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FAA Rule Clears Commercial Drone Use for Take Off

On June 21, the Federal Aviation Administration (FAA) released operational rules that now make it easier than ever to use drones commercially. The approved rules are set to take effect on August 1, 2016. The REALTORS® Land Institute continues to support the progress made by the FAA to facilitate the use of drones in the industry. RLI and NAR will continue to work towards increasing the possibilities of use for industry operators, including “beyond visual line of sight” flights commonly used by land professionals when filming/photographing large tracts of land. Read more.

Top 3 Takeaways for the FAA’s New Drone Rule

Top Takeaway: This Final Rule will lead to more predictability in the market for drone-based services. The rule will create a broader base of trained operators and service providers and make it easier for real estate professionals to utilize this new technology in their business.

  1. Education provision: The new rule clarifies that if the drone is for commercial purposes, the operator must be certified, but does not have to be a licensed pilot. A less burdensome new certification for ‘remote pilot in command’ authority will replace the need for a previously required pilot’s license. The certification test is administered at FAA testing centers and is knowledge-based only. The cost is about $150, and will takes around 20 hours of study time to prepare; the test itself is 3 hours long. Operators will still need to pass a background check performed by the TSA.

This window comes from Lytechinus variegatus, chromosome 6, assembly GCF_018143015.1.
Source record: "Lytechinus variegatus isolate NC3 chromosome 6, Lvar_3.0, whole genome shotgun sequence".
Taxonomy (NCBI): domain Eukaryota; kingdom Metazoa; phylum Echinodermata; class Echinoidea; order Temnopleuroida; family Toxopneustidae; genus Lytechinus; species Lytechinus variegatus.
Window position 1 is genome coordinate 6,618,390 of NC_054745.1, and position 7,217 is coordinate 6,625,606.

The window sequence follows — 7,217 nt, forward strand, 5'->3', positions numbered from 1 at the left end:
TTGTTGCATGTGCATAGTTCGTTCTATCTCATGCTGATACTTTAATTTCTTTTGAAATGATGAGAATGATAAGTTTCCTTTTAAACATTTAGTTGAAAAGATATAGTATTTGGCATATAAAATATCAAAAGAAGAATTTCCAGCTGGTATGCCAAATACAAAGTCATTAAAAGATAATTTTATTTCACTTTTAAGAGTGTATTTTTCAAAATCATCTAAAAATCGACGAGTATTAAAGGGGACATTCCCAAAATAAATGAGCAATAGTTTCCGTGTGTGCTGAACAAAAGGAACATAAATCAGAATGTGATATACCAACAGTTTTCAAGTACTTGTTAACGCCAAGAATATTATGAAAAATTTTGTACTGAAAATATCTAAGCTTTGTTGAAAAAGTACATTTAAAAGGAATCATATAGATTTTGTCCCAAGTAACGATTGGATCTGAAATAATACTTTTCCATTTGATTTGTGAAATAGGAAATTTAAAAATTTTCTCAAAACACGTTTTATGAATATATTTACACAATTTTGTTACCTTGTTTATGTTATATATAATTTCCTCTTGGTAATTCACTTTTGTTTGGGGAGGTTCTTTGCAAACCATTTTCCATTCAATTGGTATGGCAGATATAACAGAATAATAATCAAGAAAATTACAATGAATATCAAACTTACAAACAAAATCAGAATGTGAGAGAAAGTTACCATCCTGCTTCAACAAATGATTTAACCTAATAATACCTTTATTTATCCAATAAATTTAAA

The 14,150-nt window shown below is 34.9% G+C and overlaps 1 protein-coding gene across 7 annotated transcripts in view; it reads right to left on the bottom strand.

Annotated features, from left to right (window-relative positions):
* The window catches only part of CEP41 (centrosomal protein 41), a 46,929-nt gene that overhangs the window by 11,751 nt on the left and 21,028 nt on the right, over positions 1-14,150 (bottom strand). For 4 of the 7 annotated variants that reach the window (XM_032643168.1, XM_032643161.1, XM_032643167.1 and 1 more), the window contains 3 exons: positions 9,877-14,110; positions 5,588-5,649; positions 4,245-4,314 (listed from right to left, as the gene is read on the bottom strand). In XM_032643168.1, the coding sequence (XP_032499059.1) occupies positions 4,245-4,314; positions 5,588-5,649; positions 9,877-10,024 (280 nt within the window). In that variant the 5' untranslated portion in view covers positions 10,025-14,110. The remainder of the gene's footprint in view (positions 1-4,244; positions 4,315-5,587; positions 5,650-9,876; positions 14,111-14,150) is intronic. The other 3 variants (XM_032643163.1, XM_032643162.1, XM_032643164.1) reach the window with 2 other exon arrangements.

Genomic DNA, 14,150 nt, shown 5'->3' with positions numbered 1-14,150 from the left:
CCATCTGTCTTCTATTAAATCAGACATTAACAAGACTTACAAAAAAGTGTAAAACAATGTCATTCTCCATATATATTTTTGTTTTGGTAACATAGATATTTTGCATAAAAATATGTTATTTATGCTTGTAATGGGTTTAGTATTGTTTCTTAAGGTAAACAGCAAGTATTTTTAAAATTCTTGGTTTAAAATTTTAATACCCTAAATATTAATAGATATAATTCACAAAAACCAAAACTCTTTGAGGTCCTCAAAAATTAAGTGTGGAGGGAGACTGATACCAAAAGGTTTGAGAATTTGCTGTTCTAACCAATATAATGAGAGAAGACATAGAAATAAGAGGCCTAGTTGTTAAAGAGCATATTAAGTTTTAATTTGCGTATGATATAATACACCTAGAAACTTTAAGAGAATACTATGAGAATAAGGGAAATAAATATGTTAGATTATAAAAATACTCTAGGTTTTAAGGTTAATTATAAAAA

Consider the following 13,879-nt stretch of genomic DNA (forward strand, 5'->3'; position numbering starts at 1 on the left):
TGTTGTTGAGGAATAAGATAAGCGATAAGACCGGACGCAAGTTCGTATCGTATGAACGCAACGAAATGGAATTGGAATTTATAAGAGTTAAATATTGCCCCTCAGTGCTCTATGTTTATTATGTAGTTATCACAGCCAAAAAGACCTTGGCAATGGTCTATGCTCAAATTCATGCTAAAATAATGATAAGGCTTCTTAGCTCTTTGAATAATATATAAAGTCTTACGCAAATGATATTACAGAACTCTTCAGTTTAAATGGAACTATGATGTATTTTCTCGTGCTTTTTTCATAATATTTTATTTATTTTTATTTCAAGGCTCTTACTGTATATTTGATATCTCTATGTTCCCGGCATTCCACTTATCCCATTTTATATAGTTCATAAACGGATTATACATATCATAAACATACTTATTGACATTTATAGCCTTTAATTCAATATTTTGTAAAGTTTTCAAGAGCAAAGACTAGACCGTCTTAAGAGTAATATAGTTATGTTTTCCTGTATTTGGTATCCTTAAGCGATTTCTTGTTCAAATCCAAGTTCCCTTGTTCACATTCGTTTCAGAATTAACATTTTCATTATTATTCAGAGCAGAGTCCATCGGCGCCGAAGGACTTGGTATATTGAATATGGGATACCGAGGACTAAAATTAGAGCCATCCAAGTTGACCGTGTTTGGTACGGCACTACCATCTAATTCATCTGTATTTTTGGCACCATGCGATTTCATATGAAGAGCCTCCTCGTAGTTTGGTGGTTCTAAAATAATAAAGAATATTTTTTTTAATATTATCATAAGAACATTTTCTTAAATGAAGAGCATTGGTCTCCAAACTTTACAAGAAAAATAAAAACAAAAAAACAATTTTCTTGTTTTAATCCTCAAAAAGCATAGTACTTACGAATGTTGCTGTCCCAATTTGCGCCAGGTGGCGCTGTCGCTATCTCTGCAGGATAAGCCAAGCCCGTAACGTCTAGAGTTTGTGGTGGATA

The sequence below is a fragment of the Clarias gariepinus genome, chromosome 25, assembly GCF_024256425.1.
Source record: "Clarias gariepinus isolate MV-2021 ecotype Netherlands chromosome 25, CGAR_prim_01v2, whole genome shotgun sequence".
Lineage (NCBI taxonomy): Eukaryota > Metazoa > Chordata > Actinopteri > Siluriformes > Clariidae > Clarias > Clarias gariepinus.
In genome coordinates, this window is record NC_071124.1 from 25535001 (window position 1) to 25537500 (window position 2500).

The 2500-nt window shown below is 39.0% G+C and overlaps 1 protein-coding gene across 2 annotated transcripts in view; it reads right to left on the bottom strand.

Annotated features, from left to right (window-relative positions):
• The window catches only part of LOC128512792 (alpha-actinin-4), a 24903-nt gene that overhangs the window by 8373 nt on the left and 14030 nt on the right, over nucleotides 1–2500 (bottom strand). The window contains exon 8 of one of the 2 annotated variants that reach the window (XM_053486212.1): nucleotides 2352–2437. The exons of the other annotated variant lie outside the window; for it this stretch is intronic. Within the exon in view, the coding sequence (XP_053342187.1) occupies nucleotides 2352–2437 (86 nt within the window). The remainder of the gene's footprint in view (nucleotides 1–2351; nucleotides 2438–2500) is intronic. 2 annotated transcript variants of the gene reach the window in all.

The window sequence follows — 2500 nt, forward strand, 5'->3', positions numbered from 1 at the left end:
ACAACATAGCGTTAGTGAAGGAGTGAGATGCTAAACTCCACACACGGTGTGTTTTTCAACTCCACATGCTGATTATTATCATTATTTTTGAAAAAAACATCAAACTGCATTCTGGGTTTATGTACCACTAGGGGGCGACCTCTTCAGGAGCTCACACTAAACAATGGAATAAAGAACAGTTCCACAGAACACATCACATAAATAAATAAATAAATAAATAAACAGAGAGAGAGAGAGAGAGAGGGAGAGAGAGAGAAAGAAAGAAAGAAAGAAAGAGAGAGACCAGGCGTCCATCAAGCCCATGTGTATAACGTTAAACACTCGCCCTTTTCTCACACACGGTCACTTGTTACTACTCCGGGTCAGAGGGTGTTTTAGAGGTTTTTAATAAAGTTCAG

2. Flight operations permitted: flights may be conducted during daylight hours, within visual line of sight, not directly over non-participants, altitude limit 400’, and 100 MPH max speed.
    • Provisions for flight over non-participants will be addressed in a future rule-making.
    • Daylight-only operations, or civil twilight (30 minutes before official sunrise to 30 minutes after official sunset, local time) with appropriate anti-collision lighting.
  3. Almost all of the operational requirements can be waived, which leaves room for innovation and experimentation with the technology.

See a summary from the FAA.